The New Hacker's Dictionary

  1. English

    1. n. obs. The source code for a program, which may be in any language, as opposed to the linkable or executable binary produced from it by a compiler. The idea behind the term is that to a real hacker, a program written in his favorite programming language is at least as readable as English. Usage: mostly by old-time hackers, though recognizable in context. Today the preferred shorthand is simply source. 2. The official name of the database language used by the old Pick Operating System, actually a sort of crufty, brain-damaged SQL with delusions of grandeur. The name permitted marketroids to say “Yes, and you can program our computers in English!” to ignorant suits without quite running afoul of the truth-in-advertising laws.

Dictionary of Nautical Terms

  1. english

    A term applied to the vessels and men of the whole empire, and its maritime population. "Indeed," says Burke in a letter to Admiral Keppel, "I am perfectly convinced that Englishman and seaman are names that must live and die together."

Matched Categories

British National Corpus

  1. Spoken Corpus Frequency

    Rank popularity for the word 'English' in Spoken Corpus Frequency: #619

  2. Written Corpus Frequency

    Rank popularity for the word 'English' in Written Corpus Frequency: #1342

  3. Nouns Frequency

    Rank popularity for the word 'English' in Nouns Frequency: #587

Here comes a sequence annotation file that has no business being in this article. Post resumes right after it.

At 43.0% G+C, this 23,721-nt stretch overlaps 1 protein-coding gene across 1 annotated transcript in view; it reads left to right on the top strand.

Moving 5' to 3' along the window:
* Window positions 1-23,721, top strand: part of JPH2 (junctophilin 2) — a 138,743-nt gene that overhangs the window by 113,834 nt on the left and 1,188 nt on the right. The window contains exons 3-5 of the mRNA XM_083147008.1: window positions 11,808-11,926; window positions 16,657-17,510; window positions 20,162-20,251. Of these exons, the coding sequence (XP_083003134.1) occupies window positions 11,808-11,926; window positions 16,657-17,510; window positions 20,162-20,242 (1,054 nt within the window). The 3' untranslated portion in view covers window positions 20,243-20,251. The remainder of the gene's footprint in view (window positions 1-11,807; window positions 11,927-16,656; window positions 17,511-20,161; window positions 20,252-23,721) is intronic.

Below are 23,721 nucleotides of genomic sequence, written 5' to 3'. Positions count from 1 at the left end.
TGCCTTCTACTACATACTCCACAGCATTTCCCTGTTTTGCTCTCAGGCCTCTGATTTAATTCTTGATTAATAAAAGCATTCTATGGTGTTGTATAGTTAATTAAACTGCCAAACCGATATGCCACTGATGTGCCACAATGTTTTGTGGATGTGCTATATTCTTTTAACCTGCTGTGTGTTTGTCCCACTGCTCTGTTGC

4. Adjectives Frequency

    Rank popularity for the word 'English' in Adjectives Frequency: #75

How to pronounce English?

How to say English in sign language?

Numerology

  1. Chaldean Numerology

    The numerical value of English in Chaldean Numerology is: 7

  2. Pythagorean Numerology

    The numerical value of English in Pythagorean Numerology is: 2

Examples of English in a Sentence

  1. Doug Larson:

    If the English language made any sense, a catastrophe would be an apostrophe with fur.

  2. Anuj Somany:

    They create movie in Hindi but its lead actors and directors often promote it by giving media interviews in English and in spite of this dichotomy, they think it will connect with the audience.

  3. George Bernhard Shaw:

    English is the easiest language to speak badly.

  4. William May:

    If the wind and the weather stays as it is, I think The Europeans stand a really good chance, it feels very English to me.

  5. Gareth Williams:

    The hoard comes from a key moment in English history.

Popularity rank by frequency of use

English#1#447#10000

Translations for English

From our Multilingual Translation Dictionary

Get even more translations for English »

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    an almost pleasurable sensation of fright
    • A. tingle
    • B. reciprocal
    • C. jab
    • D. crate